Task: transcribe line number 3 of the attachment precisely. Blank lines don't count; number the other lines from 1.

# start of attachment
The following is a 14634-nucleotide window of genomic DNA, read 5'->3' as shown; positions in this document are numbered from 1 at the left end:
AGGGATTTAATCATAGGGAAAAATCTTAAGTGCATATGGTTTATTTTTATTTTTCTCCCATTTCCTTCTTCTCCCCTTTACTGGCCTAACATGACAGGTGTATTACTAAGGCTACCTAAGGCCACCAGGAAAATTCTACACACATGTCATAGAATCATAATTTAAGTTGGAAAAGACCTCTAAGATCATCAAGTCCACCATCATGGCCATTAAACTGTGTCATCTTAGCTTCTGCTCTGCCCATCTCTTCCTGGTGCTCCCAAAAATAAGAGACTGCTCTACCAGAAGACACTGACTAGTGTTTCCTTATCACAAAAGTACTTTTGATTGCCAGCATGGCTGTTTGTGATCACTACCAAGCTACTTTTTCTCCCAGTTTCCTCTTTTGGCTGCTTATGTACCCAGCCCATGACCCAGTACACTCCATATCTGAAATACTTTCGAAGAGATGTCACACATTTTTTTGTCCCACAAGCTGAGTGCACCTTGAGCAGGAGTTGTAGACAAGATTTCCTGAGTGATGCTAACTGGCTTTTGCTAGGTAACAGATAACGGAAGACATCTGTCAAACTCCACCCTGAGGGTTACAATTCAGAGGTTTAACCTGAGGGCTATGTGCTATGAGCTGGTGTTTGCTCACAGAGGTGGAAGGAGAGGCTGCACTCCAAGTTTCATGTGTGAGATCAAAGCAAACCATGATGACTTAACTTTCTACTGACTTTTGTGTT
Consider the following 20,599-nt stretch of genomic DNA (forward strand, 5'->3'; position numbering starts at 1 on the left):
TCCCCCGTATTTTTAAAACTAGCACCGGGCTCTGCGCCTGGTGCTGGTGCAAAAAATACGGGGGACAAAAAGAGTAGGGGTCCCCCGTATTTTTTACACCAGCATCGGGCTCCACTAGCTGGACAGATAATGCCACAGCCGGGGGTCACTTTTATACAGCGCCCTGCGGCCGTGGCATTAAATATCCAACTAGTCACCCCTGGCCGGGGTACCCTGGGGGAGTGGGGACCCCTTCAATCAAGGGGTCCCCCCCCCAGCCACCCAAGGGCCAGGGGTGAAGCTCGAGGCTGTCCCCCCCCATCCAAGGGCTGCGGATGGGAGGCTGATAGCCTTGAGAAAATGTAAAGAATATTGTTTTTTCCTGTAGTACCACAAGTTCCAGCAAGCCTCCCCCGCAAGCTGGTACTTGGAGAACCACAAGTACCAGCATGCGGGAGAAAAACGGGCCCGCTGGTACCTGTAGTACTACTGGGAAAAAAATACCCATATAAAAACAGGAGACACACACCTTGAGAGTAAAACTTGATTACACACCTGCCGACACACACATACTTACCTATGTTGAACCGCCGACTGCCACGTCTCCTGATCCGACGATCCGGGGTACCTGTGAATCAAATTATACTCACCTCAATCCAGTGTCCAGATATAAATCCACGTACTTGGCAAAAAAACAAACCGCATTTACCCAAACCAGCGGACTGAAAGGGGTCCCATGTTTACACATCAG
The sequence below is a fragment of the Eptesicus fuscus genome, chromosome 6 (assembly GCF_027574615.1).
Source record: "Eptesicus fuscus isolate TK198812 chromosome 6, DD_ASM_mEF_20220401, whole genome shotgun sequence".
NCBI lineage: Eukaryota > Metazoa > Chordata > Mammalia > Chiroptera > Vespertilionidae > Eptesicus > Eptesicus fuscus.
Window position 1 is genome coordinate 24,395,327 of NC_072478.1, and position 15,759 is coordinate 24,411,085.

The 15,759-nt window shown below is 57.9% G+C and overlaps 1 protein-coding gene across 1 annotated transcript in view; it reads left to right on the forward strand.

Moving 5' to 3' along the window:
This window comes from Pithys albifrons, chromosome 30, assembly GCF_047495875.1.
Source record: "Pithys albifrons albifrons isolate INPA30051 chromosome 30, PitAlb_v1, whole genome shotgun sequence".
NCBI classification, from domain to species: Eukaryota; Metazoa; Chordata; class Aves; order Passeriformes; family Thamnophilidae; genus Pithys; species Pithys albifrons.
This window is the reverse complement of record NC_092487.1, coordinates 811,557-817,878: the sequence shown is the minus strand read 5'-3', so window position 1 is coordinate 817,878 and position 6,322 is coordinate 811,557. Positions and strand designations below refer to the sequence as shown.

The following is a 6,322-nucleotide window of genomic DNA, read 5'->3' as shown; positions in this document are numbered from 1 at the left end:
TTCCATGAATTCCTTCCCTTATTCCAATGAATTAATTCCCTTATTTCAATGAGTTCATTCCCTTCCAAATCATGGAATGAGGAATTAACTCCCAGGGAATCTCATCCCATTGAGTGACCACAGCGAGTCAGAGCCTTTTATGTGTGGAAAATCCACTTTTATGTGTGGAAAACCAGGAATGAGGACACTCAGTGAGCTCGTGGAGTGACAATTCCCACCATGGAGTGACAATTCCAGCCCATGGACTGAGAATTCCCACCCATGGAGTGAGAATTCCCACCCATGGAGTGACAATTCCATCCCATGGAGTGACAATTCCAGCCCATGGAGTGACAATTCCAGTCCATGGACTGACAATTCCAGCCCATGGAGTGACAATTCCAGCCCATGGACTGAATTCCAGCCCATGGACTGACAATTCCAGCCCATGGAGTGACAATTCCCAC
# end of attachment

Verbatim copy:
Consider the following 20,599-nt stretch of genomic DNA (forward strand, 5'->3'; position numbering starts at 1 on the left):